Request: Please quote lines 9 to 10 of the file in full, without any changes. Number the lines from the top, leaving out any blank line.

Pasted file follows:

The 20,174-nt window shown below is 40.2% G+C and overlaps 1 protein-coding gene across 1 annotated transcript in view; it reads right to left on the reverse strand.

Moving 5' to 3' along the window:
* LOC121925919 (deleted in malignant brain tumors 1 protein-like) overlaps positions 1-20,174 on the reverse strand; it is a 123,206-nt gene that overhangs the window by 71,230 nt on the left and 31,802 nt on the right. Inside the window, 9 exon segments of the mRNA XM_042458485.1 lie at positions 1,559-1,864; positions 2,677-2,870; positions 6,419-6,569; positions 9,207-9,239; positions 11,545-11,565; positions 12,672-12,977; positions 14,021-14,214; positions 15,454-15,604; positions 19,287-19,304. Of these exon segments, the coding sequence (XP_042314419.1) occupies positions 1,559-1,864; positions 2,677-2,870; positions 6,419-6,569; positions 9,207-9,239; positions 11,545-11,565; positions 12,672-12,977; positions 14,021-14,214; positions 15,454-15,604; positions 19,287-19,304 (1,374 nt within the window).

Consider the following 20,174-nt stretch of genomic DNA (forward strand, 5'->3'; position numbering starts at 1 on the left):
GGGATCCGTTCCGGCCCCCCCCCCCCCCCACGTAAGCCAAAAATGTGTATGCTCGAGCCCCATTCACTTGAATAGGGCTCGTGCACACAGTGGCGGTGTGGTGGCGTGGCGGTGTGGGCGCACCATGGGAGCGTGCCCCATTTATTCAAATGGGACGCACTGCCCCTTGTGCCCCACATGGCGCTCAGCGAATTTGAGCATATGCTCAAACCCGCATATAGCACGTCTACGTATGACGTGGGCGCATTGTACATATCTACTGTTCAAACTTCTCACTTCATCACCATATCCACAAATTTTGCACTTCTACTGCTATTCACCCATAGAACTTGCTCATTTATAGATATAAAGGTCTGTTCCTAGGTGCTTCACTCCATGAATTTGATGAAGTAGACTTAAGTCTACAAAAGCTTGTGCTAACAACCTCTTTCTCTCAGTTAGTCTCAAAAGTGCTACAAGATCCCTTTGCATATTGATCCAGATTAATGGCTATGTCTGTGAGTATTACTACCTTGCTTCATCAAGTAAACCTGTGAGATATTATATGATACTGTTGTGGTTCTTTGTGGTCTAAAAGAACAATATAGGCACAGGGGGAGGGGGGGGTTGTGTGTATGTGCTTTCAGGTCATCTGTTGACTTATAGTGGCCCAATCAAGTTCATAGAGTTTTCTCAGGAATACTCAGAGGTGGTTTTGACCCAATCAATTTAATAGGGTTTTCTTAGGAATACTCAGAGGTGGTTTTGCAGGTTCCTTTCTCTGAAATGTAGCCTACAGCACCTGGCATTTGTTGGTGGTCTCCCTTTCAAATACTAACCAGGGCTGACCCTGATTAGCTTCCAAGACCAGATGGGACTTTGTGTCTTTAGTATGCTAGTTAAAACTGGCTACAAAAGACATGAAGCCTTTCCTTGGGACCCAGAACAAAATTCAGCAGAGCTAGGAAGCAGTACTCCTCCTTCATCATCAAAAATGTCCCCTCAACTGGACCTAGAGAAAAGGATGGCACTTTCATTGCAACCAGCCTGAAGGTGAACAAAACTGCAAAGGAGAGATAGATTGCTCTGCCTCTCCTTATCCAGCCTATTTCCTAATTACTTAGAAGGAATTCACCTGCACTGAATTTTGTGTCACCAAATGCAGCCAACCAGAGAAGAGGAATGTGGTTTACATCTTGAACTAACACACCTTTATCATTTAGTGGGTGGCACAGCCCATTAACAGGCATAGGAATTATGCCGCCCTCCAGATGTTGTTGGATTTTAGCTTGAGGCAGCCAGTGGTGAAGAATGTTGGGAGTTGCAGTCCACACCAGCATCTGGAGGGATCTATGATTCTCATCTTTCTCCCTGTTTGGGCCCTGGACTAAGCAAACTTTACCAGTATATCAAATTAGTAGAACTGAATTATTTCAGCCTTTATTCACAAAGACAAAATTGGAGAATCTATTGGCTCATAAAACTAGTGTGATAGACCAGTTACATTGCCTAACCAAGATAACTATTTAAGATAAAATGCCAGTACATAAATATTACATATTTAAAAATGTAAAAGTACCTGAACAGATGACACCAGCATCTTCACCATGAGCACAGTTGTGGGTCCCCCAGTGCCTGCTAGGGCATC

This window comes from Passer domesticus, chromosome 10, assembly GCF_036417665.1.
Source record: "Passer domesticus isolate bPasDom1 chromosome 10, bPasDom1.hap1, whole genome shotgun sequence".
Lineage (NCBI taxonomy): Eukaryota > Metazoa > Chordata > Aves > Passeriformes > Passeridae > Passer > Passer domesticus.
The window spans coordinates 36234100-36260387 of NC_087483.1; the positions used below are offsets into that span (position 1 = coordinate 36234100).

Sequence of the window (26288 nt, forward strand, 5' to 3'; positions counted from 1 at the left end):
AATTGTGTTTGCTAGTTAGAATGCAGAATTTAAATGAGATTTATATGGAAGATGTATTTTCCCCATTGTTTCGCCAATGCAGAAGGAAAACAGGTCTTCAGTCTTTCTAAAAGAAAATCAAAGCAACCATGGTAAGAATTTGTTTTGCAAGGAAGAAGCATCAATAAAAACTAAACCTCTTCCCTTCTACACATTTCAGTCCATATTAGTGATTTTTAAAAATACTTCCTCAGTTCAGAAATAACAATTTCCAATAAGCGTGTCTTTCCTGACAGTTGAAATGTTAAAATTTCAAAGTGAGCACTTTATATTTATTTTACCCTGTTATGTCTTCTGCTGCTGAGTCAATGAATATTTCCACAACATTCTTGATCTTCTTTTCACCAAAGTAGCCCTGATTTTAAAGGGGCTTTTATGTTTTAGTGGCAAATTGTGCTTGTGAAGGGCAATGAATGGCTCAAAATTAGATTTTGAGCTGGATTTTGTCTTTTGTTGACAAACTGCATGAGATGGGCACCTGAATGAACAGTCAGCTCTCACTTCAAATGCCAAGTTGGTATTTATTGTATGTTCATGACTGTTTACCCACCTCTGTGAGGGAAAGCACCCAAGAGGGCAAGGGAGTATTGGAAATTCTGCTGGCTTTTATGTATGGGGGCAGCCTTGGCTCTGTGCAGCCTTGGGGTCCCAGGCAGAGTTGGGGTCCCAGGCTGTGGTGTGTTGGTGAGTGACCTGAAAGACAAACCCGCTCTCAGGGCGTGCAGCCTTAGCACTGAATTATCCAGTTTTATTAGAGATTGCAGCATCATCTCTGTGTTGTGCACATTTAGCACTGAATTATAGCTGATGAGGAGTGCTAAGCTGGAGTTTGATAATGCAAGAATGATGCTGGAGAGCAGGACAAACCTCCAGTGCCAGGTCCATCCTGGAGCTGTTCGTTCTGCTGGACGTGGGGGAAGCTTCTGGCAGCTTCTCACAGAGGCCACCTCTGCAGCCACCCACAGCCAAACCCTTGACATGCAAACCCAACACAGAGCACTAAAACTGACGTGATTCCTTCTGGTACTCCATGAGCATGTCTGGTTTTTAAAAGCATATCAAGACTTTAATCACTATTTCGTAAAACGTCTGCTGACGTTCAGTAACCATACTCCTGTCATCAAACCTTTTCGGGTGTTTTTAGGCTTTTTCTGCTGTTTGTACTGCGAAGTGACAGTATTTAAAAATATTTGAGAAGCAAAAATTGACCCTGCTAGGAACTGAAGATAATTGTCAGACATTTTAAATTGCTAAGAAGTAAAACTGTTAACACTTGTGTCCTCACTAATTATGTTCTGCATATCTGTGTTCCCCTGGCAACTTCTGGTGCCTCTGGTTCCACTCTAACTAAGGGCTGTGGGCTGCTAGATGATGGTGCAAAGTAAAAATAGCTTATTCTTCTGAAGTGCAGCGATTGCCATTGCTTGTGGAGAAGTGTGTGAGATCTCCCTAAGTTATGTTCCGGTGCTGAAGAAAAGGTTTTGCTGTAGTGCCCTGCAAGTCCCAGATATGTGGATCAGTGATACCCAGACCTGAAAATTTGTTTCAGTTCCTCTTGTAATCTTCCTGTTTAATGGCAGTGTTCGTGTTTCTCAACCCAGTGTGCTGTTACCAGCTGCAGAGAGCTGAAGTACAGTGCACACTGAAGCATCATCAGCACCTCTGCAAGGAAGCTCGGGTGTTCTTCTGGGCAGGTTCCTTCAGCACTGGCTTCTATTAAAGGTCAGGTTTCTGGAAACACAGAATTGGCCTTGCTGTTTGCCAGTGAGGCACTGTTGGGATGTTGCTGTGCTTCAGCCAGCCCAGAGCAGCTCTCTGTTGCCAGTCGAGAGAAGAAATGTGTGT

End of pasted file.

The window spans coordinates 36234100-36260387 of NC_087483.1; the positions used below are offsets into that span (position 1 = coordinate 36234100).

Sequence of the window (26288 nt, forward strand, 5' to 3'; positions counted from 1 at the left end):